News Release
  September 28 , 2004


The U.S. Department of Education has awarded a three-year, $322-thousand grant to Los Angeles Mission College to help guide students toward careers in the biomedical and biotechnological fields.

The grant will fund TRAILS - or Team Research Approach in Laboratory Science, as the new program will be called.

Among other things, it will allow Mission College to equip biology and chemistry labs with high-tech research instruments, including a spectrophotometer, microcentrifuges, incubator, tube shaker, vacuum pump, micro-pipettors, and numerous other science accessories.

The labs will be used by students in a new molecular biology course designed to better prepare them for university transfer toward degrees and careers in the biomedical and biotechnological fields.

A key component of the grant will allow promising students to get "real world" experience in biomedical research. Each summer, 10 students will be selected to work as paid interns, assisting university instructors or researchers at private companies, said Mike Reynolds, Mission College biology instructor and a co-director of the program.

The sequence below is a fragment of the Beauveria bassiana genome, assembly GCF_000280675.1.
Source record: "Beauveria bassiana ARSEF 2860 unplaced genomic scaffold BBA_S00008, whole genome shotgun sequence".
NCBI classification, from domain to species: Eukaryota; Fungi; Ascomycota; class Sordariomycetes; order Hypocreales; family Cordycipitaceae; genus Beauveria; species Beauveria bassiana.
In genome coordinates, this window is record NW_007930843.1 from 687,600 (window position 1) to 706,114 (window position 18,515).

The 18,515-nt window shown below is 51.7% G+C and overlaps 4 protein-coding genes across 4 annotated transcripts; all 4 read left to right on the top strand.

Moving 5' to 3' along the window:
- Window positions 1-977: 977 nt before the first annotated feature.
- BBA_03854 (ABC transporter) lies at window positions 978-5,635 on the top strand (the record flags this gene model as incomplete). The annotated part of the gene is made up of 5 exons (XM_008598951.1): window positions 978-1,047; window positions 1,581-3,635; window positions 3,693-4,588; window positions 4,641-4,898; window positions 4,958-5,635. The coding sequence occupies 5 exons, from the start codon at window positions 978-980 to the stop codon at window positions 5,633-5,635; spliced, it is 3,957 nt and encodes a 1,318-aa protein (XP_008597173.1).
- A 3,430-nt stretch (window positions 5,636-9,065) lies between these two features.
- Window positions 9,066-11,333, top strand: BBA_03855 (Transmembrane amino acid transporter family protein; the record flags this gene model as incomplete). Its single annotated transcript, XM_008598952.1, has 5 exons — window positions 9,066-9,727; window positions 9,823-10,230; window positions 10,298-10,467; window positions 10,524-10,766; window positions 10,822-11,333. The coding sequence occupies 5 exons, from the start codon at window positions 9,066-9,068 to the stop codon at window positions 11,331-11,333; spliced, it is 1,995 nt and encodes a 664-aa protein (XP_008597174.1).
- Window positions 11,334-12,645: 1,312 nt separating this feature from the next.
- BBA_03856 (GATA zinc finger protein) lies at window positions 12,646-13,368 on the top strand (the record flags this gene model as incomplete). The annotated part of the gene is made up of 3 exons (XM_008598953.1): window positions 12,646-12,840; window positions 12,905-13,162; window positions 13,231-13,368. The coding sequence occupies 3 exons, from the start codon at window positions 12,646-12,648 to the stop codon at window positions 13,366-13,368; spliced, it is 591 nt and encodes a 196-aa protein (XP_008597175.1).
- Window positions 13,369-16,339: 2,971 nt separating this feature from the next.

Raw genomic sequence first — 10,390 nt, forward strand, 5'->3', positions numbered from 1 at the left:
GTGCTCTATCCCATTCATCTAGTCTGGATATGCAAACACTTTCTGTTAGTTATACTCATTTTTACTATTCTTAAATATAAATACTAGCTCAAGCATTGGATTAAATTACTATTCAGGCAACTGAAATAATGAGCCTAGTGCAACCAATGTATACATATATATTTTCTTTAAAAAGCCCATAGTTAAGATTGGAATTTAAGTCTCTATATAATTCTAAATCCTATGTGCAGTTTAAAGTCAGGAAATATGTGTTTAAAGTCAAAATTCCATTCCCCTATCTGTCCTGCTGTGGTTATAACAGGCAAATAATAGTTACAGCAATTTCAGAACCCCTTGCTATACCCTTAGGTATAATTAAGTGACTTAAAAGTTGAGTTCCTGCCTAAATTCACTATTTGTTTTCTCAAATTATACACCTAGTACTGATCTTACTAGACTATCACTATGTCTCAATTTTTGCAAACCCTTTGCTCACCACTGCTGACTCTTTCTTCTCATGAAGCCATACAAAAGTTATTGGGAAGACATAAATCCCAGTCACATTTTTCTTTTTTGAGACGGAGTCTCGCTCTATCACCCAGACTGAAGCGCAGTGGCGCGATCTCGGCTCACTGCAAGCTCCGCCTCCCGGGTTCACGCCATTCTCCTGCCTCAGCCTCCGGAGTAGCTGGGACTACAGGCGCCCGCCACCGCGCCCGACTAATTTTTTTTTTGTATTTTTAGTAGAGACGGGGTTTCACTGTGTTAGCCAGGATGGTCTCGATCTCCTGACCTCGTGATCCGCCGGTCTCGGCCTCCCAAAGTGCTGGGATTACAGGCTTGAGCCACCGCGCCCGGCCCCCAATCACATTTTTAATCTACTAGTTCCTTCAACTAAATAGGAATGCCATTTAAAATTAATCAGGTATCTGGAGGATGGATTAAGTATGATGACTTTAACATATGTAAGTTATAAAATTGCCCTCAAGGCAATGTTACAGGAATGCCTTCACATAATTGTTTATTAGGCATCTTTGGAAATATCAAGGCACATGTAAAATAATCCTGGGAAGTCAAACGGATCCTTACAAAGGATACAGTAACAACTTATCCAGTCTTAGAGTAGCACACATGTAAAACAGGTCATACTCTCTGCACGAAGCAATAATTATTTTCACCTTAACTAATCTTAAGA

"We have many talented students capable of doing high-level research at the university or private level, " he said. "But they're in an economic situation where they have earn money during the summer just to stay in school. "

The paid internships will allow them to enhance their research skills, continue their education, and earn valuable summer dollars, he said.

Angela Echeverri, microbiology/chemistry instructor and co-director of the program, said Mission College will work closely with California State University, Northridge, and the private biotech firm Mannkind Corporation of Valencia. Both have hired Mission College students as research interns in the past. Reynolds said he hopes to bring other biomed firms on board as well.

The grant proposal was written by Echeverri, Reynolds and Young-Ji Lee, Mission College program specialist.

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